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Black Irish [a novel]
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  Library Journal Review

Best-selling historical chronicler Talty's (Escape from the Land of Snows; The Illustrious Dead) first novel follows Det. Absalom "Abbie" Kearney as she aggressively hunts down a serial killer in the insular, forbidding city of Buffalo. There a deformed psychopath is decimating the ranks of a mysterious Irish club with ties to the IRA. Though the writing is deeply descriptive and there is a carefully crafted atmosphere of despair, implausibility reigns. From Abbie's lone-wolf procedural approach to her stumbling onto her father's involvement, things are too far-fetched. The maudlin tone and overreliance on South Buffalo's near-mystical Irish history further detract. Despite the limiting material, first-time narrator David H. Lawrence XVII works wonders, gracefully differentiating characters in a clear, resonant voice. VERDICT With delivery this good, odds are that many fans of thrillers will overlook the book's flaws. ["To say this book is an utterly compelling read would be an understatement, although the necessary background information on the Irish Republican Army and Gaelic groups is a bit dense for readers unfamiliar with the subject.... Fans of exciting and unpredictable thrillers will add this one to their must-read list," read the more enthusiastic review of the Ballantine hc, LJ Xpress Reviews, 3/15/13.-Ed.]-Douglas C. Lord, Connecticut State Lib., Middletown (c) Copyright 2013. Library Journals LLC, a wholly owned subsidiary of Media Source, Inc. No redistribution permitted.

  Publishers Weekly Review

Talty's first foray into crime fiction, a memorable story of betrayal and vengeance, centers on a working-class Irish enclave in contemporary Buffalo, N.Y. The macabre killing of gas-meter reader Jimmy Ryan brings Det. Absalom "Abbie" Kearney to South Buffalo (aka "the County," as in the 27th county of Ireland), where "ancestry was everything." As the adopted daughter of legendary cop John Kearney, Abbie is both an insider and an outsider. More gruesome, carefully staged deaths occur, pointing to members of the secretive, powerful Clan na Gael as targets. Hampered by community distrust, Abbie must dig deeply into long-buried secrets that could endanger her father's life and reputation as well as her own life. Talty (Agent Garbo: The Brilliant, Eccentric Secret Agent Who Tricked Hitler and Saved D-Day) does a fine job portraying the cohesiveness of the Irish, their loyalty to one another, and their obsession with their history. Agent: Scott Waxman, Waxman Leavell Literary. (Mar.) (c) Copyright PWxyz, LLC. All rights reserved.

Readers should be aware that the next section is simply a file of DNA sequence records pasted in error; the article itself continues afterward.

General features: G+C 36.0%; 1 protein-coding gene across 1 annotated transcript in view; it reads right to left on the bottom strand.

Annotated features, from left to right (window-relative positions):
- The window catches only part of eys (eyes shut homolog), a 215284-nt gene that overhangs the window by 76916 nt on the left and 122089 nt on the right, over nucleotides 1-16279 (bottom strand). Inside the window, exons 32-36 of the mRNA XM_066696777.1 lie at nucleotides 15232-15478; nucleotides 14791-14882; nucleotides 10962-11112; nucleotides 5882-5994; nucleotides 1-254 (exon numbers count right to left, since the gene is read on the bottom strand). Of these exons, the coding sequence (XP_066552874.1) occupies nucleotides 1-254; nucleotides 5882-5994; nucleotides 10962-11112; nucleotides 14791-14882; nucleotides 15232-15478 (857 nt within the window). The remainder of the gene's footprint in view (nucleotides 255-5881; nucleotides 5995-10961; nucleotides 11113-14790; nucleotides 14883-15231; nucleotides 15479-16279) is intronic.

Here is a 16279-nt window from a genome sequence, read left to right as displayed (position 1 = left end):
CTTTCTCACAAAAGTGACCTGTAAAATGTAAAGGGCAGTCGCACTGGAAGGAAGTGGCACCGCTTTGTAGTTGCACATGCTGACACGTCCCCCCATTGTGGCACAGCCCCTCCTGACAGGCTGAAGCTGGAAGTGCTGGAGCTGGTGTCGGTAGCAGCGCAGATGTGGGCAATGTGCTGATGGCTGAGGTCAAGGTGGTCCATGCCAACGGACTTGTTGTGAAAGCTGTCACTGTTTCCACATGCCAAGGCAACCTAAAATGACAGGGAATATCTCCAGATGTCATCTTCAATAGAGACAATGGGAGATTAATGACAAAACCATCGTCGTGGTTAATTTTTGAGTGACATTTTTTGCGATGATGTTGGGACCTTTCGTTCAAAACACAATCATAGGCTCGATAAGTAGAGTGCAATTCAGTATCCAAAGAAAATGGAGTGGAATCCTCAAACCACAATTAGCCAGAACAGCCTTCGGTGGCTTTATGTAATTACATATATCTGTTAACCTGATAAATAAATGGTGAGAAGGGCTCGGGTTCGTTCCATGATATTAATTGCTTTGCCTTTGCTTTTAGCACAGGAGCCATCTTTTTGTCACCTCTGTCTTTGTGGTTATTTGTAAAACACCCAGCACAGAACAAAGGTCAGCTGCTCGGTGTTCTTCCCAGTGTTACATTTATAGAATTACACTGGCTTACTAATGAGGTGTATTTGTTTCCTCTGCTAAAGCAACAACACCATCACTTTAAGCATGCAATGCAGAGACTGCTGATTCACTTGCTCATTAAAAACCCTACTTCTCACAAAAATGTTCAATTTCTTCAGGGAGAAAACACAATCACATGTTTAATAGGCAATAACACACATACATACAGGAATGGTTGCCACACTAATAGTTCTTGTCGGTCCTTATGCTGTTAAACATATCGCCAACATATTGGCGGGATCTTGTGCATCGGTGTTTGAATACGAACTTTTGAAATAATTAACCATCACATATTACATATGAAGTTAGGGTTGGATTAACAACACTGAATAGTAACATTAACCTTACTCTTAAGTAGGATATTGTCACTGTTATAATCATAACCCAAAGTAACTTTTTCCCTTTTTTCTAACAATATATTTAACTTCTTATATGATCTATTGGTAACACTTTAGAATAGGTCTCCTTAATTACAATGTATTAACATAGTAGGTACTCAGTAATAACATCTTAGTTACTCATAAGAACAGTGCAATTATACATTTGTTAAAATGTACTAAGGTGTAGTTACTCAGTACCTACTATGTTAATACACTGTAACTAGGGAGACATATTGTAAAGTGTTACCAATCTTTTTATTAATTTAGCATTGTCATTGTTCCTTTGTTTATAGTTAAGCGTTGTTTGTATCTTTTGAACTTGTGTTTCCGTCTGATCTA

NEW YORK TIMES BESTSELLER <br>In this explosive debut thriller by theauthor of Empire of Blue Water, a brilliant homicide detective returns home, where she confronts a city s dark demons and her own past while pursuing a brutal serial killer on a vengeful rampage. <br>Absalom Abbie Kearney grew up an outsider in her own hometown. Even being the adopted daughter of a revered cop couldn t keep Abbie s troubled past from making her a misfit in the working-class Irish American enclave of South Buffalo. And now, despite a Harvard degree and a police detective s badge, she still struggles to earn the respect and trust of those she s sworn to protect. But all that may change, once the killing starts. <br>When Jimmy Ryan s mangled corpse is found in a local church basement, this sadistic sacrilege sends a bone-deep chill through the winter-whipped city. It also seems to send a message one that Abbie believes only the fiercely secretive citizens of the neighborhood known as the County understand. But in a town ruled by an old-world code of silence and secrecy, her search for answers is stonewalled at every turn, even by fellow cops. Only when Abbie finds a lead at the Gaelic Club, where war stories, gossip, and confidences flow as freely as the drink, do tongues begin to wag with desperate warnings and dire threats. And when the killer s mysterious calling card appears on her own doorstep, the hunt takes a shocking twist into her own family s past. As the grisly murders and grim revelations multiply, Abbie wages a chilling battle of wits with a maniac who sees into her soul, and she swears to expose the County s hidden history one bloody body at a time. <br>With Black Irish, Stephen Talty stakes a place beside Jo Nesbo, John Sandford, and Tana French on the cutting edge of psychological crime thrillers. <br> Praise for Black Irish <br> <br> Abbie Kearney is one of the most intriguing new suspense protagonists in memory, and Black Irish marks the captivating start of a brilliant thriller series. Tess Gerritsen <br> Luxuriantly cinematic . . . a compulsively readable crime thriller . . . Move over V. I. Warshawski; Buffalo gets its own crime novel heroine. The Buffalo News <br> A suspenseful debut novel with a circuitous plot . . . Black Irish is simply a riveting read. Booklist (starred review) <br> Talty shows his chops when recounting Buffalo s] Irish roots. Kirkus Reviews <br> Talty does a fine job portraying the cohesiveness of the Irish, their loyalty to one another, and their obsession with their history. . . . A memorable story of betrayal and vengeance. Publishers Weekly <p> From the Hardcover edition. "
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